Instructed patient to seek immediate medical care if any of the following situations occur besides vomiting: blood present in the vomit, severe headache, severe abdominal pain, fever over 101 degrees Fahrenheit, diarrhea or rapid breathing or pulse.
Instructed on what to do for nausea/vomiting, drink clear or ice-cold drinks, eat light, bland foods such as saltine crackers or plain bread, avoid fried, greasy, or sweet foods, eat slowly and eat smaller, more frequent meals. Do not mix hot and cold foods, drink beverages slowly.
SN instructed patient and caregiver to monitor circulation r/t Unna boots. Report if dressing is tight and constricting esp. in back of leg. Check color of feet and report if bluish or purple in color. Report any c/o numbness or tingling. Dressing should be removed immediately if any s/s occur. and notify physician or nurse.
Patient instructed on the importance of drinking 6-8 glasses of water per day. Hydration is important for wound healing, healthy skin, digestion, healthy kidneys, and electrolyte balance. Instructed on the increased risk for dehydration during the summer months.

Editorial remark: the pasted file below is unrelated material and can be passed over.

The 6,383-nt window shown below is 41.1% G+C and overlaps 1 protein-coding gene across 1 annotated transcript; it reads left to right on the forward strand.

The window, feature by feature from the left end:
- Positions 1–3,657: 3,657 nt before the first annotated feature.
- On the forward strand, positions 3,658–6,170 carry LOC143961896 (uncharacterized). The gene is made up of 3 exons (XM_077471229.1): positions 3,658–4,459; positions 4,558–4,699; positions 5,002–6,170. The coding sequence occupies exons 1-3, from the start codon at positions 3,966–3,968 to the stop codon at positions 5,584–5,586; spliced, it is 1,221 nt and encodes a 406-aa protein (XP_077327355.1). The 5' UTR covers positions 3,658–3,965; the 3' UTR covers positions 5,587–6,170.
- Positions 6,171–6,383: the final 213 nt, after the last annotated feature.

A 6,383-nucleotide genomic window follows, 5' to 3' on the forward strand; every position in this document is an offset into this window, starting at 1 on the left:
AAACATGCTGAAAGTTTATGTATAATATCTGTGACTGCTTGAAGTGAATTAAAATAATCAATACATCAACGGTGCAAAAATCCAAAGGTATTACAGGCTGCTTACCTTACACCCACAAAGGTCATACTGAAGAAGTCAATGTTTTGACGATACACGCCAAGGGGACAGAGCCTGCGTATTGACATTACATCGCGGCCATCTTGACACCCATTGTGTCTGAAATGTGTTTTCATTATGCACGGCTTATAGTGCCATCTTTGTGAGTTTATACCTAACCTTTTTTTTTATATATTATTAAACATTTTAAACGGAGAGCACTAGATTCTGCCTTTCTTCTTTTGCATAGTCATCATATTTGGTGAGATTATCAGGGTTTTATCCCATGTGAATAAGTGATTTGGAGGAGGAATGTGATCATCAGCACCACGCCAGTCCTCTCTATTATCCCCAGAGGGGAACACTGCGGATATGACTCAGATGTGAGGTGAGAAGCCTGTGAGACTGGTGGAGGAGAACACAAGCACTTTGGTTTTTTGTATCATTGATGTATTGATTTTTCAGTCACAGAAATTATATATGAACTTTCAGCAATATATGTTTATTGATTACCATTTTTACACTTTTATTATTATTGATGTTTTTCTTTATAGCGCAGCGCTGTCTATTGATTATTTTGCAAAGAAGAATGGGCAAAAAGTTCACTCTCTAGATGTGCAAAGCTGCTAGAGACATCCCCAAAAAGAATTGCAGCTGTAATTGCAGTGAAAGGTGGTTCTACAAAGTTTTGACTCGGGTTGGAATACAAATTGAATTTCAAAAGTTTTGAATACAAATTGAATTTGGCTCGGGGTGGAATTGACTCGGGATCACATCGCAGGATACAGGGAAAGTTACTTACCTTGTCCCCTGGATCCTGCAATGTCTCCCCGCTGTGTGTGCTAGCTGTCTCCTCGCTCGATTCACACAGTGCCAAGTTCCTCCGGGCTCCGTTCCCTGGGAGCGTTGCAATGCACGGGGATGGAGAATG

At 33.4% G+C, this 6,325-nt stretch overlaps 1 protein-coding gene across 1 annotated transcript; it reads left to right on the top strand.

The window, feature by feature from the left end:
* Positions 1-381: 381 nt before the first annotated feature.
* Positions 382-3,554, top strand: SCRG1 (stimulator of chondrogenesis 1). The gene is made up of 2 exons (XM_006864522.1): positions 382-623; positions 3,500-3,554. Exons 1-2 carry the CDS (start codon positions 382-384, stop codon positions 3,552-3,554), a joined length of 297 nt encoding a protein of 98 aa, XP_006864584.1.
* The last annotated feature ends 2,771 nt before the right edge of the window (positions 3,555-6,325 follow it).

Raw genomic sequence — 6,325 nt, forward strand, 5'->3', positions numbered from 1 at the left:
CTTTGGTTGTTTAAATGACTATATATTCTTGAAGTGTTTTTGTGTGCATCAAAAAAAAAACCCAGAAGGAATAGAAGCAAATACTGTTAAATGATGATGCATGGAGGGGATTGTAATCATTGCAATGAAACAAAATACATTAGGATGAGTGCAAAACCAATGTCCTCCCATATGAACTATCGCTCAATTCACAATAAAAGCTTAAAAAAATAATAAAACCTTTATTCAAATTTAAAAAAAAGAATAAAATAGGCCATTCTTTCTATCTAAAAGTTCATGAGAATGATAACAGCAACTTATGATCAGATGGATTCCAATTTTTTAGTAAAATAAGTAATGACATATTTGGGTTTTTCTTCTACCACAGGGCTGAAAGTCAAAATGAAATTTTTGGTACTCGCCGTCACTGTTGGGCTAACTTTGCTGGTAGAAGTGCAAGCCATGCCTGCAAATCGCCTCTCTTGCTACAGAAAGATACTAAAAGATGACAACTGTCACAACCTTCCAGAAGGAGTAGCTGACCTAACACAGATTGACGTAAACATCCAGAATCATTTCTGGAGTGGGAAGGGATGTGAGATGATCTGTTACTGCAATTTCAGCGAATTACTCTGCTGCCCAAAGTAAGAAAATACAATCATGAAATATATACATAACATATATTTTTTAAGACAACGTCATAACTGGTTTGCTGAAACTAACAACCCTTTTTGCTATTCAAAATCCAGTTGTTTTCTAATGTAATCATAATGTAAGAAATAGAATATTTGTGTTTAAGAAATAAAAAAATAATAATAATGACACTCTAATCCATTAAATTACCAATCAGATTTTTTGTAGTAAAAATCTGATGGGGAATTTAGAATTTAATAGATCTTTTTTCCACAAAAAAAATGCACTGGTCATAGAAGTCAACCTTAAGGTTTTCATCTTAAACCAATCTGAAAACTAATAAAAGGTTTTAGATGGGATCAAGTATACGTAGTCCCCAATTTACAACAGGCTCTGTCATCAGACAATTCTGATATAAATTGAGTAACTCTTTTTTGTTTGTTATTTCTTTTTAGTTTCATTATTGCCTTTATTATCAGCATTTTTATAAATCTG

UTI Instructed patient you can take these steps to reduce your risk of urinary tract infections:rink cranberry juice, Wipe from front to back, change diaper frequently.
SN instructed care giver that changing a patient's position in bed every 2 hours helps keep blood flowing. This helps the skin stay healthy and prevents bedsores.
SN instruction patient and care giver on fall prevention starts with creating a safe living space. Clean up clutter. Repair or remove tripping hazards. Avoid wearing loose clothing. Light it right. Wear shoes.
SN instructed on intermittent claudication which is a condition caused by narrowing of the arteries that supply the legs with blood. Intermittent claudication causes pain in your calves when walking, Patients with intermittent claudication develop pain when they walk because not enough oxygen-containing blood reaches the active leg muscles. There are two main ways to treat claudication: medication and a surgical treatment, called revascularization. Medication therapies are often used initially as they are non-invasive. Compression therapy can also be used as a noninvasive way to treat symptoms of claudication. Intermittent calf compression has been shown in studies to improve symptoms-free walking distance.
SN instructed on ways to help reduce Edema: to elevate lower extremities above the level of the heart approximately 8-12 inches for at least 30 minutes 3/4 times a day to improve circulation, promote venous drainage and reduce swelling.
SN Instructed on measures to detect and alleviate edema: Gently compress the soft tissue with your thumb over both shins for a few minutes and observe for indentation. If indention is noted, edema is present. Notify SN or Md if there is a deep indention. Reduce sodium (Na) in diet and exercise as tolerated to help reduce edema.